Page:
As Halloween looms and many guardians fear for the stress this event brings to dogs, I like to remember that the pumpkins associated with this holiday often some consolation. While pumpkins made for carving aren’t the tastiest (and aren’t even bred and grown with eating in mind), you can provide your dog with a delicious and healthy treat in pumpkin form.
Canned pumpkin offers an easy way to give dogs something that offers potential health benefits along with great taste. (Even better, learn how to prep a fresh pumpkin in the upcoming issue of The Bark!) It’s always wise to check with your veterinarian before feeding your dog anything new, but most dogs tolerate canned pumpkin well and seem to love it.
A little bit of this high fiber, low fat food makes mealtime special. Depending on the size of the dog, anywhere from a spoonful to half a cup is all that’s needed. As with any novel food being introduced to a dog, start with a very small portion and if all goes well, increase the serving size gradually.
Though canned pumpkin can enhance mealtimes, my favorite way to use it involves stuffing it into toys. It packs well into a Kong and helps everything stick together, frozen or not. Because of its orange color, it can make a mess, so choose carefully where dogs eat it. In my house, any room without carpets is fair game.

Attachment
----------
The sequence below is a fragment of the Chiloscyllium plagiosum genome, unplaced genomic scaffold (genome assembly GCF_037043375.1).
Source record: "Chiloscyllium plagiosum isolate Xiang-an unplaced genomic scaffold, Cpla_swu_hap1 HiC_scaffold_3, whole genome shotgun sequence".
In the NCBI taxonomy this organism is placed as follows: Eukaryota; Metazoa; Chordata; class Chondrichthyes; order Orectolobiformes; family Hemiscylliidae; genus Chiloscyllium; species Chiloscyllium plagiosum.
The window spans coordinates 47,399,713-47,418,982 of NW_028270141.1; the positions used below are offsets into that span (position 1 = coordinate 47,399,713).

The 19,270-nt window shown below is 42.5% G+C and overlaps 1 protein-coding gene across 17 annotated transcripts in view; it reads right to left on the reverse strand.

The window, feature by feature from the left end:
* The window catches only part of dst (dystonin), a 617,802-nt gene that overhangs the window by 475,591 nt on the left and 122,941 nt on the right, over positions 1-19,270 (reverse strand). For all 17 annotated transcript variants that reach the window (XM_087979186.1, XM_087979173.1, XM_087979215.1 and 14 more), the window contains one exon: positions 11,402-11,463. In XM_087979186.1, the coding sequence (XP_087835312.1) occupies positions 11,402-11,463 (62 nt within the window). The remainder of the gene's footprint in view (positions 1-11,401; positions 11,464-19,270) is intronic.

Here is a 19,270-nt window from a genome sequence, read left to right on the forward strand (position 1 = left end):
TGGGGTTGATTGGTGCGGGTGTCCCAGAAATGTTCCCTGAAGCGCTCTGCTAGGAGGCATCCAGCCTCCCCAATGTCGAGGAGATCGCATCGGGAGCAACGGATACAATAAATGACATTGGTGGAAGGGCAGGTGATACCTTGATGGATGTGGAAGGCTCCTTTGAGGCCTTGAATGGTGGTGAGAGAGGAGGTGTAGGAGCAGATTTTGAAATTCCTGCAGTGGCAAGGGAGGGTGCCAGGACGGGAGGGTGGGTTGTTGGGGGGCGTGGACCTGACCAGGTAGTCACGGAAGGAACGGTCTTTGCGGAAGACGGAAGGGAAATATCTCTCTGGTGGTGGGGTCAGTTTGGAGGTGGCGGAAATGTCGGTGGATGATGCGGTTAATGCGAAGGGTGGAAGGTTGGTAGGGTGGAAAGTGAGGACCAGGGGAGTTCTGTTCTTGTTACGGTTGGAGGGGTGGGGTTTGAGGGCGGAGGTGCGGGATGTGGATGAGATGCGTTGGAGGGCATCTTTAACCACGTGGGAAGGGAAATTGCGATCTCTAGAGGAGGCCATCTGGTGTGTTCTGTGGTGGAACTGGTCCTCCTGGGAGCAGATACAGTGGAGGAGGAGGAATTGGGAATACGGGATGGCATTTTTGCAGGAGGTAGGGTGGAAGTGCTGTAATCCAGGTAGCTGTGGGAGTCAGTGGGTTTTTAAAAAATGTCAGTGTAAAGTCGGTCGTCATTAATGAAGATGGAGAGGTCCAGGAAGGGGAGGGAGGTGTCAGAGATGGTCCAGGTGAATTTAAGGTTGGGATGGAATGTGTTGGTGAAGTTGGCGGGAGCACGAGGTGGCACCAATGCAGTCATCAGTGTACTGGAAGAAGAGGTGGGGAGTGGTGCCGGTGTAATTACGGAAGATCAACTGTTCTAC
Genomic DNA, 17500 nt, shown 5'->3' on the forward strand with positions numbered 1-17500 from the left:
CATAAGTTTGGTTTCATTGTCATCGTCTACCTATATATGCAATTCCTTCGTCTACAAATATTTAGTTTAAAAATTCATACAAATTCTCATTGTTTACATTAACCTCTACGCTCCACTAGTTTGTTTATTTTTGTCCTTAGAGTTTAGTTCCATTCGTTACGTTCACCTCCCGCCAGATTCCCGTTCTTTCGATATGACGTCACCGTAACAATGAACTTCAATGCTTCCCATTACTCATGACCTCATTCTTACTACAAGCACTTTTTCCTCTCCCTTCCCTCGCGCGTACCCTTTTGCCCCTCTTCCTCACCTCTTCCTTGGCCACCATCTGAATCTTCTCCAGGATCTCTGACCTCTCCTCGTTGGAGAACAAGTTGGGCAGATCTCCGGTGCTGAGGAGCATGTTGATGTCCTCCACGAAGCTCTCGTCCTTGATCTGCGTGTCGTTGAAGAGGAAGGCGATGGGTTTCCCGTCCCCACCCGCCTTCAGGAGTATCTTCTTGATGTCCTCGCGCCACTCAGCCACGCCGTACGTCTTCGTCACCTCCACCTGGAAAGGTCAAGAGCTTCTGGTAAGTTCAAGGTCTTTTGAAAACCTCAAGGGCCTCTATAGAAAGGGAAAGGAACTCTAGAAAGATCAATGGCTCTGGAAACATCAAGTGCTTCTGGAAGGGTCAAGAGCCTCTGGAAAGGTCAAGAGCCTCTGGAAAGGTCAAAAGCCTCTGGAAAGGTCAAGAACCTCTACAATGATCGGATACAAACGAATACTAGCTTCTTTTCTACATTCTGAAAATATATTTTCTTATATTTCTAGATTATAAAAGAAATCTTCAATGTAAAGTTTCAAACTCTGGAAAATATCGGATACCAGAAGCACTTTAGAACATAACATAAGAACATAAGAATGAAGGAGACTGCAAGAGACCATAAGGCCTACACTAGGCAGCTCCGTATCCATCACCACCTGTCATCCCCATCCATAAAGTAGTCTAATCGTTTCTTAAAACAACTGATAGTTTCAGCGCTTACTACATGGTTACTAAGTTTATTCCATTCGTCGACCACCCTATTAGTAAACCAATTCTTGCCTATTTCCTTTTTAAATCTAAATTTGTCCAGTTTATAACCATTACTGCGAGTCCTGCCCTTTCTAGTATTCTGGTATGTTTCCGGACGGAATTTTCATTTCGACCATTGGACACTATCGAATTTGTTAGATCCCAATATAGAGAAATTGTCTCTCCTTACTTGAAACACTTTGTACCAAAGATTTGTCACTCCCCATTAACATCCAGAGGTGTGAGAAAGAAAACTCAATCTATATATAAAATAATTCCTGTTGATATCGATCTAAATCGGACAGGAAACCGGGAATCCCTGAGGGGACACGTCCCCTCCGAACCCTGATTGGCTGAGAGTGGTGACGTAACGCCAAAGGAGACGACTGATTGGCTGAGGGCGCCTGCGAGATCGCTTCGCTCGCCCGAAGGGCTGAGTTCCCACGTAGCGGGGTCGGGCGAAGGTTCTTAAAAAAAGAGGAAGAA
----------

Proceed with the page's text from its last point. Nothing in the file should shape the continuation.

Because of its high fiber content, canned pumpkin may help dogs who are suffering with diarrhea. It’s important to determine the cause of the problem to rule out the many serious illnesses that could be at the root of the issue. If there is no serious medical problem and a dog is simply suffering from a mild upset stomach, this food may be enough to help the dog. Making sure that the dog drinks plenty of water to avoid dehydration is also important. Interestingly, this same food can help dogs with constipation, though again, it’s wise to reach out to your veterinarian first to determine the cause of the issue.
There may be additional medical benefits to feeding pumpkin to dogs. Some dogs lose weight when a portion of their food is replaced with this vegetable. There are claims that urinary tract health and coat condition can both improve in dogs who regularly consume pumpkin. It has even been suggested that this food can lead to a better immune system.
To avoid feeding your dog something that is unhealthy, make sure that you are buying the right product. Canned pumpkin is simply pureed pumpkin, and contains no other ingredients. Regrettably, in most grocery stores it is sold right next to cans of pumpkin pie filling in cans that look remarkably similar on the outside. On the inside, though, pie filling also contains lots of sugar and spices and is therefore not something that should be given to dogs.
Does your dog enjoy the Halloween spirit by eating canned pumpkin?